Volvo Cars is limiting the top speed on all its cars to 112 mph (180 kph) from 2020, beginning with model year 2021.

The company’s Vision 2020 aims for no one to be killed or seriously injured in a new Volvo by 2020. But, Volvo Cars says that because technology alone will not get it all the way to zero, it is now broadening its scope to include a focus on driver behaviour.

Research conducted by Volvo Cars has identified three remaining concerns for safety that constitute so-called “gaps” in its ambition to end serious injuries and fatalities in its cars, with speeding a prominent one.

“Volvo is a leader in safety: we always have been and we always will be,” said Håkan Samuelsson, President and Chief Executive, Volvo Car Group. “Because of our research we know where the problem areas are when it comes to ending serious injuries and fatalities in our cars. And while a speed limitation is not a cure-all, it’s worth doing if we can even save one life.”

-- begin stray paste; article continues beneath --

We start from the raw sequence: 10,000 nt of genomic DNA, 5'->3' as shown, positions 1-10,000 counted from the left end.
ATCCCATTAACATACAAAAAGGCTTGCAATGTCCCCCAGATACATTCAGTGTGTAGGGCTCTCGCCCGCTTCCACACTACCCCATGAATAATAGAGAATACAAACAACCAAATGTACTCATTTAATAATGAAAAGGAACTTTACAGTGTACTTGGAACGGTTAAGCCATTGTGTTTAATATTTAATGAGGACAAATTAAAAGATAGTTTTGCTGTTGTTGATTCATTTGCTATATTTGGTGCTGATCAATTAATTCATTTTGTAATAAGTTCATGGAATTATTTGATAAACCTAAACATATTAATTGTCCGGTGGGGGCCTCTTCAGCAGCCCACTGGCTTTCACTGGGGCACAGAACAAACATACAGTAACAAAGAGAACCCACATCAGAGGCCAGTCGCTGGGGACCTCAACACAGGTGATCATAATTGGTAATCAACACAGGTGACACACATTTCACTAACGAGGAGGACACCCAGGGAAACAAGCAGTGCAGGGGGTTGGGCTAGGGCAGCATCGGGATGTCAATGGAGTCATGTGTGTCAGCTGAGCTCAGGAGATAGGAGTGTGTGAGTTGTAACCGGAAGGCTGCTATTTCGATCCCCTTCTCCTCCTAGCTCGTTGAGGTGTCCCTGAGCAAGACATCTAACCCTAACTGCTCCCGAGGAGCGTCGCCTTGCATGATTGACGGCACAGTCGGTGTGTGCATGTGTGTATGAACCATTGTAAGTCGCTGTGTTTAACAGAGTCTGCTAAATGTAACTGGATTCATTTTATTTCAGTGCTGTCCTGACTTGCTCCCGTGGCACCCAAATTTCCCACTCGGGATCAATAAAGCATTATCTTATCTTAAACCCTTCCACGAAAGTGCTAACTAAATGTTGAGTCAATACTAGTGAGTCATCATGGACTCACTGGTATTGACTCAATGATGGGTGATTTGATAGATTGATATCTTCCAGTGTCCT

The company is also investigating how smart speed control and geofencing technology could automatically limit speeds around schools and hospitals in future.

“We want to start a conversation about whether car makers have the right or maybe even an obligation to install technology in cars that changes their driver’s behaviour, to tackle things like speeding, intoxication or distraction,” said Mr. Samuelsson. “We don’t have a firm answer to this question, but believe we should take leadership in the discussion and be a pioneer.”

Above certain speeds, in-car safety technology and smart infrastructure design is no longer enough to avoid severe injuries and fatalities in the event of a collision.

“As humans, we all understand the dangers with snakes, spiders and heights. With speeds, not so much,” said Mr Ivarsson. “People often drive too fast in a given traffic situation and have poor speed adaption in relation to that traffic situation and their own capabilities as a driver. We need to support better behaviour and help people realise and understand that speeding is dangerous.”

Impairment/intoxication and distraction are the other “gaps towards zero” identified by Volvo Cars.